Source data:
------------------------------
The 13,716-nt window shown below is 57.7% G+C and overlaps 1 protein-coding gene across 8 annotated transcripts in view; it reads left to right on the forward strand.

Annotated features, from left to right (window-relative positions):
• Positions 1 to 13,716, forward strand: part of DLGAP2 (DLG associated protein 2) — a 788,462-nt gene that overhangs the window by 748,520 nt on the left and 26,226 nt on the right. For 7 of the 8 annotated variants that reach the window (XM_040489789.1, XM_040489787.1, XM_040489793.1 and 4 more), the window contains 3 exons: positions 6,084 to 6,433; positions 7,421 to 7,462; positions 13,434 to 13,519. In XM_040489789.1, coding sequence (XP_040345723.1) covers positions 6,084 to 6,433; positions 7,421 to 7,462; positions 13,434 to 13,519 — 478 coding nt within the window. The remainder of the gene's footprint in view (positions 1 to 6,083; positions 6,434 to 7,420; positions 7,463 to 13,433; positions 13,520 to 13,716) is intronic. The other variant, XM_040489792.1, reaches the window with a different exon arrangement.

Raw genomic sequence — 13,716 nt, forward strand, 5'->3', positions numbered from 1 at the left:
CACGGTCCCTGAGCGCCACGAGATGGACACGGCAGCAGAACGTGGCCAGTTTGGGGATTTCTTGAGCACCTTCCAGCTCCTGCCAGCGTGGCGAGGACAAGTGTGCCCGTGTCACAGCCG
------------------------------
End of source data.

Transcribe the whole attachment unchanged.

The 13,716-nt window shown below is 57.7% G+C and overlaps 1 protein-coding gene across 8 annotated transcripts in view; it reads left to right on the forward strand.

Annotated features, from left to right (window-relative positions):
• Positions 1 to 13,716, forward strand: part of DLGAP2 (DLG associated protein 2) — a 788,462-nt gene that overhangs the window by 748,520 nt on the left and 26,226 nt on the right. For 7 of the 8 annotated variants that reach the window (XM_040489789.1, XM_040489787.1, XM_040489793.1 and 4 more), the window contains 3 exons: positions 6,084 to 6,433; positions 7,421 to 7,462; positions 13,434 to 13,519. In XM_040489789.1, coding sequence (XP_040345723.1) covers positions 6,084 to 6,433; positions 7,421 to 7,462; positions 13,434 to 13,519 — 478 coding nt within the window. The remainder of the gene's footprint in view (positions 1 to 6,083; positions 6,434 to 7,420; positions 7,463 to 13,433; positions 13,520 to 13,716) is intronic. The other variant, XM_040489792.1, reaches the window with a different exon arrangement.

Raw genomic sequence — 13,716 nt, forward strand, 5'->3', positions numbered from 1 at the left:
CACGGTCCCTGAGCGCCACGAGATGGACACGGCAGCAGAACGTGGCCAGTTTGGGGATTTCTTGAGCACCTTCCAGCTCCTGCCAGCGTGGCGAGGACAAGTGTGCCCGTGTCACAGCCG